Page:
I would much rather a confrontation with a criminal than a cop anyday. An encounter with a cop, just raised the possibilities of my death by 50%. This notion that there are just a few bad apples is ridiculous. Even cops from previous generations will tell you this. My father-in-law (a retired police officer) constantly reminds everyone that he does not know what has happened to the institution, but one thing he is certain of, is that the psychological test given to new recruits aims to find the psychopaths and sociopaths for employment. My 76 year old uncle, two years ago, was going into a donut shop for coffee, after midnight, when he was taunted by two cops in the parking lot, suggesting that he was out looking for hookers. When he had enough of their abuse, he told them to piss off. Immediately, one of the cops grabbed him like a rag-doll and slammed him onto the hoos of his car, dislocating his shoulder, and breaking three ribs. With the families urging, my father went to file a complaint a few days later, and was told, in no uncertain terms, that filing a report would become more of a problem (wink wink) for him that it would be for the two thugs who assaulted him. A few weeks later I was with my dad when we went back to the same donut shop one early afternoon, and lo and behold, my father pointed at one of the cops in the same parking lot. He was a massive man, at least 6’2", and clearly was roided up to the gills with his extremely thick neck and biceps, etc. He also had that look in his eyes, like he could easily, without warning, assault you. I call them crazy eyes, like a muscled up Manson. He creeped me out just looking at him. And people are starting to wake up (especially since none of the assualts I’ve mentioned were on black people) to the threat that cops pose. Whites, too, are starting to get their head out of the sand because this violence is increasing on Caucasians (a rather sad commentary, but there it is). A few years ago, here in Toronto, an 18 year old schizophrenic teenager on carrying a jack knife was shot at over 40 times (15 which missed him) in front of dozens of people outside the rail. He posed no threat, because other than the driver, he was alone, in the very back of rail. There were at least 8 cops, all of whom shot at him. He was already mortally wounded down on the floor barely alive, and a cop came into the rail and shot him in the head. There were protests for weeks afterwards. And don’t even ask me about the G8 summit about six years back where hundreds of people were beaten, sexually assaulted, urinated on, spat at, and wrongfully imprisoned in make shift cells in an abandoned factory for days With no toilets, food or water. Many of those cops came from the USA, working hand in glove with the Provincial police and Toronto police. Only one cop got fired (and he was black). I know many people who call the police only as a last resort. Robberies, assaults, sexual attacks are going widely unreported (and then one wonders why we are told incessantly that crimes are drastically dropping. Funny that!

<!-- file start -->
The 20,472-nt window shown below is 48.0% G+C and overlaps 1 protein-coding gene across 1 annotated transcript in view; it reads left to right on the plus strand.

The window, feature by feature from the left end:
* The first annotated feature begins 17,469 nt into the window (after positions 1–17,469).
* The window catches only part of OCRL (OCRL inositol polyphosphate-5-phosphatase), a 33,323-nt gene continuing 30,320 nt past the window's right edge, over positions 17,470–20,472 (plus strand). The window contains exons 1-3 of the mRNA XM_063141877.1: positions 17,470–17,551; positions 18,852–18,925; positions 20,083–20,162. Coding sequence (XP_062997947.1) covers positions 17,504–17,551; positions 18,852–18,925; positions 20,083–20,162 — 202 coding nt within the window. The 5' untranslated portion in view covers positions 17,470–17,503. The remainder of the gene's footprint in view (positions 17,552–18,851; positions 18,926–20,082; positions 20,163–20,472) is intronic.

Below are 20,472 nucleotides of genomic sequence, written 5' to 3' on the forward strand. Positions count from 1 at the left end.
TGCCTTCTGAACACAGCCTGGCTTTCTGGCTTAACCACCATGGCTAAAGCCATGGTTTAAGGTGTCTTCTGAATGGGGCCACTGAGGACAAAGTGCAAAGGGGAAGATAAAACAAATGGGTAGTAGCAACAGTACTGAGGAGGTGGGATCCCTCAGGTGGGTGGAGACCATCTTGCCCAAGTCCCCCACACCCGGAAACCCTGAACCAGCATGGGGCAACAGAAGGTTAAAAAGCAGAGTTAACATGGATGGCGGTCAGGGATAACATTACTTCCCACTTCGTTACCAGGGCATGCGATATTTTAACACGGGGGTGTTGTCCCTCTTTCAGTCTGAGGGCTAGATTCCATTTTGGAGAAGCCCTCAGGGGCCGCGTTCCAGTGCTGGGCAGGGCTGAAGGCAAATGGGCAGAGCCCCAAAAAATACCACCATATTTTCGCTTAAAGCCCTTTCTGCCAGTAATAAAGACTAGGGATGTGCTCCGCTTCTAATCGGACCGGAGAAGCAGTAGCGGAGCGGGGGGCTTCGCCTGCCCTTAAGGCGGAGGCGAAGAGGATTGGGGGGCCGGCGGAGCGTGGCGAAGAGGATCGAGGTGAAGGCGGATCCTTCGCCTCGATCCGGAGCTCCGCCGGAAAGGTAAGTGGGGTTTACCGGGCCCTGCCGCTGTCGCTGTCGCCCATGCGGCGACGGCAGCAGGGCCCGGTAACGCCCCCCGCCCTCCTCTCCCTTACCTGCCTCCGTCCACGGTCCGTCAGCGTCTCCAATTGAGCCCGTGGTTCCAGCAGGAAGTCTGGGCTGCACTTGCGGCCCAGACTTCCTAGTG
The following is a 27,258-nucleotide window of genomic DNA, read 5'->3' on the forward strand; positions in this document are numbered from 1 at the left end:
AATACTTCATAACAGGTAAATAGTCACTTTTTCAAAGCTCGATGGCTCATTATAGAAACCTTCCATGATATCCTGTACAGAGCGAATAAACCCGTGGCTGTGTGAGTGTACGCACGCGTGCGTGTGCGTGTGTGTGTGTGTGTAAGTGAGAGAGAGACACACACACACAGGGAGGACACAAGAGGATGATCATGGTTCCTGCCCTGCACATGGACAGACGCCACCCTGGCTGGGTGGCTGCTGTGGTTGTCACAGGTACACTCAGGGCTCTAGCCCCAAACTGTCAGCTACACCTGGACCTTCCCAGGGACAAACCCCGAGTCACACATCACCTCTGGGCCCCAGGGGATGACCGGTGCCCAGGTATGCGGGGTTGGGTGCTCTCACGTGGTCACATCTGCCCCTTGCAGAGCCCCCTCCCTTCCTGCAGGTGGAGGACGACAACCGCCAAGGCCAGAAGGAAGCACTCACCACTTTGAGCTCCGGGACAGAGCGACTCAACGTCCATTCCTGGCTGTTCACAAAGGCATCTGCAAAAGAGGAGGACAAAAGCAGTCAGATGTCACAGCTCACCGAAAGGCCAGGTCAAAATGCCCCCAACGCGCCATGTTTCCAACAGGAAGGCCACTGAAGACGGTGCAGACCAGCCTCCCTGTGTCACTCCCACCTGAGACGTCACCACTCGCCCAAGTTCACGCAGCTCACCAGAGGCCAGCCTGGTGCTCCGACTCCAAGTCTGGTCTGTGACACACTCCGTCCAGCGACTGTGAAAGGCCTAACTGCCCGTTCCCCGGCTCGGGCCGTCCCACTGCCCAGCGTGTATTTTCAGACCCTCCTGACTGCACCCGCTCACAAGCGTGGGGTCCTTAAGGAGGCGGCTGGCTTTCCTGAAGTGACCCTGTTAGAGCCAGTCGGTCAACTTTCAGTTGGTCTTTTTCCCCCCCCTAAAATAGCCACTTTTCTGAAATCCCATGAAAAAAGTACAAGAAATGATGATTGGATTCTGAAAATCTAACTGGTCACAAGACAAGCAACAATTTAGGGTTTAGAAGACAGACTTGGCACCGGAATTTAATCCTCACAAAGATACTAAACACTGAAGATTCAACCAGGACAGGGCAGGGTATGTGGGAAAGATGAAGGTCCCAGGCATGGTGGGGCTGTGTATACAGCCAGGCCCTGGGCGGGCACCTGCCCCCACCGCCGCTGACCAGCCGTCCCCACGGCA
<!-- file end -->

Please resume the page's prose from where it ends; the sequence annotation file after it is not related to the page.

Truthseeker

cirkusfolk, it might be wise to check facts before taking a stand. Ignorance might be bliss, but burying your head in the sand will fix nothing. In the case of the golf club, the man shot was merely a resident in his home. The man named in the warrant hadn’t lived there for months. The case with the raid on the vet’s house nvolved an old tip from an exgirlfriend about pot being grown in the home, something that is legal in DC & several states. The standoff with the man in his driveway was a domestic dispute call. None of these situations ever warranted the excessive force that was used & that is the issue here. When did defending your home, fighting with your spouse, or growing some pot plants become justifiable causes for invoking a death sentence? I agree that officers need to go home to their families, but citizen’s lives, safety, & families matter too.
"Every kind of peaceful cooperation among men is primarily based on mutual trust & only secondarily on institutions such as courts of justice & police." Albert Einstein

cirkusfolk

Basically if you announce you are the police, you are just giving the suspect time to think about what to do. Get a weapon, where to run, get a hostage, barricade the door etc. how can you not see that is a tactical mistake? As far as getting the wrong house or person, yeah that sucks. Whoever causes that error should be held responsible. But we are talking about tactics that are supposed to be used on the bad guys. Why would you want the bad guys to win?? And military equipment? Every piece of technology that creates better weapons, vehicles, ballistics, non lethal weapons etc is good. That’s why we make them for the military in the first place. The military is protecting us from enemies abroad and the police from enemies at home. Why should they not get the same equipment? I mean are you saying you are against bullet proof cars and vests? Why would you be? Or automatic rifles? Why not give them a black powder musket then? This is the stupidest logic I’ve ever heard. The bad guys will have automatic weapons and we should t? And even if they didn’t, u don’t want an even fight! This isn’t a boxing match. Police need be be better armed to win the fight and get the bad guys. Wow. Just wow.

cirkusfolk

Ummm, maybe you should research the death talley of officers "minor" tasks such as serving warrants. A warrant means that person has already done the crime and is going to jail, no ifs ands or buts. People who don’t want to go to jail do desperate things. Many officers have been killed serving warrants because they were ill prepared or they announced themselves first. I have an idea, this guy has a warrant for murder, so let’s go to his door, knock, say we are the police and that we are here to arrest him and then he will just come out and give up. You r an idiot my friend, I hate to tell you that. Hope you never need the police.